Massachusetts set and maintained rigorous graduation requirements
Amongst its many provisions, HB 176 revises Ohio law to grant a diploma to anybody who “has successfully completed the curriculum in any high school or the individualized education program developed for that person by any high school.” This means that high school exit exams (like today’s End-Of-Course exams or yesterday’s OGTs) will no longer be a deciding factor in whether or not kids graduate. This is the complete opposite of what Massachusetts did: During the days of pre-Common Core MCAS assessments, all high school seniors were required to pass them (or take an approved and rigorous alternate path) in order to graduate
In fact, Massachusetts’s graduation requirements are more similar to current Ohio requirements than to those proposed under HB 176. Ohio’s current law allows students to earn diplomas in one of three ways:
1) by passing end-of-course exams
2) by earning a remediation-free score in English language arts and mathematics on a nationally recognized college admission exam
3) by earning an industry-recognized credential and demonstrating workforce readiness
In Massachusetts, students can earn one of three certificates to graduate:
1) the competency determination certificate, which is awarded based on passing MCAS scores
2) the certificate of mastery, which is awarded based on passing MCAS scores and additional accomplishments.
3) the certificate of occupational proficiency, which is based on successful completion of a training program in a particular trade or professional skill area
Massachusetts has even weathered the dire warnings that Ohio lawmakers are currently panicking over regarding the “graduation apocalypse.” Paul Reville, the Bay State’s former Secretary of Education and a key player in its education reforms, has said that despite fears that the MCAS expectations were too steep, “the standards we set proved to be attainable for the overwhelming majority of students.” Massachusetts students benefited in the long run from policymakers who had enough confidence in them to maintain high standards. Ohio students deserve the same courage from their lawmakers.
Massachusetts committed to comprehensive school reform
The development of Massachusetts’s stellar state standards and of MCAS was made possible by the Massachusetts Education Reform Law of 1993. This law is often referenced in regard to standards, assessments, and accountability, but it also included a host of other reforms—including changes aimed at vocational education, charter schools, school budgeting and accounting, district hiring authority, and the use of technology. The bill also poured hundreds of millions more dollars into schools and tackled funding reform. Stotsky has been vocal in saying that the changes to the teacher licensing system were just as instrumental to the “Massachusetts education miracle” as high standards and assessments for students. She contends that policymakers must also revamp teacher licensure if they’re serious about stronger pupil achievement.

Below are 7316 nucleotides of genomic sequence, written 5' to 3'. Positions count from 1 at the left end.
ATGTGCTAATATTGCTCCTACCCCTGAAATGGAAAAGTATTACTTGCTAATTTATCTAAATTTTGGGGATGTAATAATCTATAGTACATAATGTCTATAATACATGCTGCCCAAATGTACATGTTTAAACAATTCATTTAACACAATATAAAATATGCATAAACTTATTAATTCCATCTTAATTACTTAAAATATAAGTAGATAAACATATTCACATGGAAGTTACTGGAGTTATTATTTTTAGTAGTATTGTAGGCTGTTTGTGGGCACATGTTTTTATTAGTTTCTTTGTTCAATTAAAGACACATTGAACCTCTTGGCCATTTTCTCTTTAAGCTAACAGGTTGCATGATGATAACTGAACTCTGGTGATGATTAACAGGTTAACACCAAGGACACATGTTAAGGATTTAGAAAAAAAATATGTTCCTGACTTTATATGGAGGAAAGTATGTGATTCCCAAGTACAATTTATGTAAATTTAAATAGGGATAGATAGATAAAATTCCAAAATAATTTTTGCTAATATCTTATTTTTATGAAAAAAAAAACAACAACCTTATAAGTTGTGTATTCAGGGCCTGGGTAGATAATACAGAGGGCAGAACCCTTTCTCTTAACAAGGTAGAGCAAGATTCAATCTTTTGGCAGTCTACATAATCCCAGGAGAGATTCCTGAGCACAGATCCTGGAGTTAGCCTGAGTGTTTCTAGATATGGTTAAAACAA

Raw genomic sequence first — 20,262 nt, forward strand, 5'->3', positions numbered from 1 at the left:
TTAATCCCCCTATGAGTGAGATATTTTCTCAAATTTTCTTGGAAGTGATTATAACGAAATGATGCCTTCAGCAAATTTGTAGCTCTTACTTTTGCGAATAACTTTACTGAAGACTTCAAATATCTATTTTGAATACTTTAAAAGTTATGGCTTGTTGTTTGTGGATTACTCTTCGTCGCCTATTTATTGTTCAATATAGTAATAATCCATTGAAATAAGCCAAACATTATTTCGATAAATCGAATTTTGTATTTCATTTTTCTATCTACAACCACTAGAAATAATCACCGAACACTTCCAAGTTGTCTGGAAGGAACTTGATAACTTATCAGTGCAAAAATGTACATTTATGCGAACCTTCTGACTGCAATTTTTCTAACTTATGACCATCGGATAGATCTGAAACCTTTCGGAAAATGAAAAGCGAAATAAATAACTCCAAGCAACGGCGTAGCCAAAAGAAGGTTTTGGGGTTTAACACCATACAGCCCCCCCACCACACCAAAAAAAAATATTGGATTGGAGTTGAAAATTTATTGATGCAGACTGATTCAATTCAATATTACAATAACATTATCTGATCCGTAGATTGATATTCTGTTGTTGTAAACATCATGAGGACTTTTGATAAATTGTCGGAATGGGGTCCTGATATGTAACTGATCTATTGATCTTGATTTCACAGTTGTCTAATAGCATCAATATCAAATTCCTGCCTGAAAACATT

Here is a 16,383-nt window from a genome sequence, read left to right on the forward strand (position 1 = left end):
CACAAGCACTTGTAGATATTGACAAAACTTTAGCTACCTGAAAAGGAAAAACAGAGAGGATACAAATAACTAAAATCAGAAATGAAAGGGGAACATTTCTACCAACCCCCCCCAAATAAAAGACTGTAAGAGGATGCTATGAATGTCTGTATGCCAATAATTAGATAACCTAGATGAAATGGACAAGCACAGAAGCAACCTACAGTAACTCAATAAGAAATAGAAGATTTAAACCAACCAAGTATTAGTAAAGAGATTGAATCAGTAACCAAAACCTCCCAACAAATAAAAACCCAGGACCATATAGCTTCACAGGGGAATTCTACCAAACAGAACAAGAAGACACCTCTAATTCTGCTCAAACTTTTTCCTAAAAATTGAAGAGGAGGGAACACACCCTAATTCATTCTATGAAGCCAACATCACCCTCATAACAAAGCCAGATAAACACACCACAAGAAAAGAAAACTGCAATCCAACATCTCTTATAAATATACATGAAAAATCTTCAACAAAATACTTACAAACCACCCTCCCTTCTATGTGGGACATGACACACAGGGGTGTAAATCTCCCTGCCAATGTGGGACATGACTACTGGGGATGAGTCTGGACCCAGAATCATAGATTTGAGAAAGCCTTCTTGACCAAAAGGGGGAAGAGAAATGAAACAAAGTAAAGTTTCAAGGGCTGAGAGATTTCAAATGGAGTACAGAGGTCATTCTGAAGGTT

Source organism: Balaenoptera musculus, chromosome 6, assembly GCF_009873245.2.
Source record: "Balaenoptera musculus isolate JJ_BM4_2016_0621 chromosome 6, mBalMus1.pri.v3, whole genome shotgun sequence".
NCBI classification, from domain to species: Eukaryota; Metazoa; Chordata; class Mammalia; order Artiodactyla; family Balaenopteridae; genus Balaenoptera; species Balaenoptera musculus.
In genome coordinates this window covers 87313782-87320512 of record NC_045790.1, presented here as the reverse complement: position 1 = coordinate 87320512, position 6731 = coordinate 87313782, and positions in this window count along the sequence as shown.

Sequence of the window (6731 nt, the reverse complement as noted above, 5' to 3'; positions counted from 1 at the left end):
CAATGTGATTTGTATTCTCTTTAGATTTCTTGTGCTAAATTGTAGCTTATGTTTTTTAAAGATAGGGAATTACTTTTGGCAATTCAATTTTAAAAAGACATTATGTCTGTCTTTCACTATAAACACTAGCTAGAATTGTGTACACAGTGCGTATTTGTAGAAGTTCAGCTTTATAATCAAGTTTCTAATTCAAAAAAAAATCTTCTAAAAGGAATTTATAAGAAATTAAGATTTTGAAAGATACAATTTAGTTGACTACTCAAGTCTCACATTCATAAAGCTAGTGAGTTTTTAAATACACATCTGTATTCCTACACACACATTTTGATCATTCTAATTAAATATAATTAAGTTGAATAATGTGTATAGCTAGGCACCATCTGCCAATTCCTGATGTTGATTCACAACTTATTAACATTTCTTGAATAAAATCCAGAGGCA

What’s most interesting about all of this is that the majority of issues Massachusetts addressed in its 1993 law are issues that Ohio faces today. Teacher licensure needs work. There’s plenty of room to improve the quality of our charter sector. Our school funding system needs an overhaul. The majority of these concerns aren’t addressed in HB 176 and those that are—like teacher evaluation—are addressed in an opposite manner than Massachusetts’ example.
There’s nothing wrong with Ohio policymakers wanting to model the Buckeye State’s K-12 sector on that of Massachusetts. But cherry-picking a single reform and acting as though it will help us reach the same achievement heights without the profound systemic changes that accompanied that reform instills false hope. It’s actually deceitful. It takes advantage of Massachusetts’s reputation and promises the same results without implementing 95 percent of the reforms that propelled the Bay State to the top. Even worse, it undoes years of Massachusetts-like reforms that are already in place in Ohio. The Cleveland Browns aren’t going to win a Super Bowl by stealing the Patriots’ playbook—and Ohio isn’t going to dethrone Massachusetts by Xeroxing its old standards. If we admire Massachusetts enough to adopt its standards, then we must also admit that it’s not just its standards that we need.